[This is approx 105 NM in direction 348 degrees from MH370's last known position near waypoint IGARI, as reported by FR24. It's approx 41 NM SSW from the Tho Chu island. The observation is approx 70 NM due north from the oil slick and smoke reported yesterday].

Since these sightings are in Vietnamese FIR, the authorities are preparing for the additional responsibilities that follow if MH370 is found in that area.

Other planes including a Singaporean C150 (?) plane have also identified traces or slicks on the sea but "nothing special". Many fishing vessels are said to operate in the area.

Disclaimer: From a Google translation.


EDIT: Corrections to the coordinates and the Singaporean info in post #736 further below.

Last edited by snowfalcon2; 9th Mar 2014 at 09:51.
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Old 9th Mar 2014, 09:23
  #713 (permalink)  
 
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Flying on a stolen passport to the EU is very naive. On arrival on a CSZ flight in Amsterdam the passports would have been identified and the holders be retained.

Appears to me the two travellers never intended to get to AMS.
Exactly. Presumably the onward ticket was required to board and fly visa-free on the Beijing leg using a european passport. But oh dear something has gone dreadfully wrong here, whatever that may be.
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Old 9th Mar 2014, 09:24
  #714 (permalink)  
 
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Fake passports carried by passengers are used for various illegal activities including drug smuggling. There are various reasons why those two never wanted to go to Amsterdam.
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Old 9th Mar 2014, 09:25
  #715 (permalink)  
 
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Just cant believe some of the questions/accusations being asked/made here.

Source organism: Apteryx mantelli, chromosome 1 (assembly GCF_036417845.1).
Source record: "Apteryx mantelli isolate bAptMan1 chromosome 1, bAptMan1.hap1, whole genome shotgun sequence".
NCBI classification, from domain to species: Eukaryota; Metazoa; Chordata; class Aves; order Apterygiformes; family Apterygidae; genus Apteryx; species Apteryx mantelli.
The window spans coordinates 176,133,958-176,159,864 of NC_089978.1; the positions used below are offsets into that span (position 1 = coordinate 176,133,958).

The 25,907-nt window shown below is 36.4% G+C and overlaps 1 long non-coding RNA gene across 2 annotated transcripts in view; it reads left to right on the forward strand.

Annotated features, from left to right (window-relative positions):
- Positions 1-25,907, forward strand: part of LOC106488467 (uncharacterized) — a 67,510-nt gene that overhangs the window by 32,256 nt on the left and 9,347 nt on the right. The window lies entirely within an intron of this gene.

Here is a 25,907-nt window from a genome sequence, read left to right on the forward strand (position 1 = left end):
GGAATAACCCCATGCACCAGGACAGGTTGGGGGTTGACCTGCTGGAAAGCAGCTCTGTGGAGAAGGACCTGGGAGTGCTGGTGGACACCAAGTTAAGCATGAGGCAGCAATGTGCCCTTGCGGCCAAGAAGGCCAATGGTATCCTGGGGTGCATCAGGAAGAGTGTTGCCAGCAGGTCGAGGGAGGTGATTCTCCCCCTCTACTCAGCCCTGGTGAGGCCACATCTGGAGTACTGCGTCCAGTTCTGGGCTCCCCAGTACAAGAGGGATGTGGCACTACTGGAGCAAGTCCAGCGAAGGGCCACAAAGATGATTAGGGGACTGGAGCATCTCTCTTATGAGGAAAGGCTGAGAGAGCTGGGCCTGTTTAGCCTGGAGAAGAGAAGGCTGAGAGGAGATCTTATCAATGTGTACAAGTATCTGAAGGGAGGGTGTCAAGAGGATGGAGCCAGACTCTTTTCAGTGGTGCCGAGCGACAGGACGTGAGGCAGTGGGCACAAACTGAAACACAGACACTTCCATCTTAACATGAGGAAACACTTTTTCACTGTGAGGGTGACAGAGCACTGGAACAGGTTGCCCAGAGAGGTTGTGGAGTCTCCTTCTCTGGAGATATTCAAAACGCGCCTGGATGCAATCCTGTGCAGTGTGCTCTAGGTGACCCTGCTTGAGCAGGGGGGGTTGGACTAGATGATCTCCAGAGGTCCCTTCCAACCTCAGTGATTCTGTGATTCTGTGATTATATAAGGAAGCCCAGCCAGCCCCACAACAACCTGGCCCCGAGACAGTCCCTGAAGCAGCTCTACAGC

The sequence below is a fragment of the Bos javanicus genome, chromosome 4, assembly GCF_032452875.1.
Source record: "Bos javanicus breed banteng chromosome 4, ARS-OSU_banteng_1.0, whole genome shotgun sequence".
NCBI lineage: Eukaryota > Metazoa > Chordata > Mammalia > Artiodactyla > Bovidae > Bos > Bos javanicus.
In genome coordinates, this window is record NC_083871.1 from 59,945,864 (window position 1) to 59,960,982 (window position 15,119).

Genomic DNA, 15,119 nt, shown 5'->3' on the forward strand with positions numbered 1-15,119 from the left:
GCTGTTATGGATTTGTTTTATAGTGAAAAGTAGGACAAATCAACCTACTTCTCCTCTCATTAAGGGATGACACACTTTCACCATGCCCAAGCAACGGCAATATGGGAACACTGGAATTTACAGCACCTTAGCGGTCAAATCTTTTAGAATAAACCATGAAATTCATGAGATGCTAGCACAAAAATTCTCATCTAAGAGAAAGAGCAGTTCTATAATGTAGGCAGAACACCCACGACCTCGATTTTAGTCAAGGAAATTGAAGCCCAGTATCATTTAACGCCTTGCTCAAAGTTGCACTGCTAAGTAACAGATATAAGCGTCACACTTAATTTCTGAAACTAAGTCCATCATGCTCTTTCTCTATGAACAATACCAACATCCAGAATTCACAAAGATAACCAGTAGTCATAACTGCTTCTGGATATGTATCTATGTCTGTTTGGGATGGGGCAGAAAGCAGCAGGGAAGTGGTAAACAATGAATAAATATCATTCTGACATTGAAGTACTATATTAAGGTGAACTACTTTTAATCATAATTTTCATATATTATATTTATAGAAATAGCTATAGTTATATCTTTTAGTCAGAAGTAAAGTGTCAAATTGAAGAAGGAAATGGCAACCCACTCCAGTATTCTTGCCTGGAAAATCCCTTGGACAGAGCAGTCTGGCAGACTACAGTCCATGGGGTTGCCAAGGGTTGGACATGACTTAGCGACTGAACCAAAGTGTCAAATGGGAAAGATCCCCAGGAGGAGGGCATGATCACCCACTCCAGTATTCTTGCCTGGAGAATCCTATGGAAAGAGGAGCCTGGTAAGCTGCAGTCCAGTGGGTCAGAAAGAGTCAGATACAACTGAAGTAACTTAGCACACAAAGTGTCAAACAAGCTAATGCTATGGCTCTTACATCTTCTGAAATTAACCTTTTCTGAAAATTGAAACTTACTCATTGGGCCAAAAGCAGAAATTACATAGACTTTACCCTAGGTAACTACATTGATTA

1. Transit passengers don't need a visa to pass through China.


2. Why go via anywhere else to go from KUL to AMS ? Obviously only asked by someone who has never used an online booking system. Most of the cheapest prices (and in some cases, a lot cheaper) are via 3rd countries.


3. Many Europeans don't look like Europeans looked 50 years ago. 50 years of mass immigration means that telling nationality from looking at someone doesn't work anymore.


What hasn't been mentioned for a while is the report that 5 PAX had their luggage removed before take off as they didn't show. Seems a very high number, esp. in conjunction with the 2 stolen passports.
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Old 9th Mar 2014, 09:27
  #716 (permalink)  
 
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If they held other credentials, they could have reboarded in PEK using those identities on a new ticket.
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Old 9th Mar 2014, 09:29
  #717 (permalink)  
 
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NY Times is reporting that the "eye-in-the-sky" U.S. military satellites, that pick up bright flashes, or unexplained bright lights, in the upper levels of the atmosphere, have not picked up any such flashes in the region that MH370 disappeared - thus making it somewhat less likely there has been a terrorist bomb and accompanying explosion.

For the speculator who suggested the aircraft has been hijacked, and is currently sitting in the Australian Outback, I suggest you Google "Jindalee" and "JORN". JORN can pick up strange aircraft (OR even boating) movements within 3000kms of the installation.

Last edited by onetrack; 9th Mar 2014 at 09:43.
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Old 9th Mar 2014, 09:30
  #718 (permalink)  
 
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Just been going over the '77 tech manual - access to the MEC would allow you to switch off all comms. Left ,right and centre VHF,L & R HF, Txpndr 1 & 2 and Satcom. Thus no ACARS transmission (uses Centre VHF) and no ADS-B (uses selected txpdr) CPDLC -if fitted - disabled due no Satcom.

You would also have access to the power centres thus gaining you entry to the flight deck. (No I'm not going to spell that out)

So you can take command, switch off the nav lights descend 500 feet and away you go.......
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Old 9th Mar 2014, 09:40
  #719 (permalink)  
 
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As much as it is current to blame terrorism on everything, I don't believe this is the explanation here for one reason: where is the claim of responsibility? Not much point in committing an act of terror (after all, you do so fro a political aim) if nobody knows you did it.
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Old 9th Mar 2014, 09:43
  #720 (permalink)  
 
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Not much point in committing an act of terror (after all, you do so fro a political aim) if nobody knows you did it.
Unless this isn't terrorism - what was on the cargo manifest?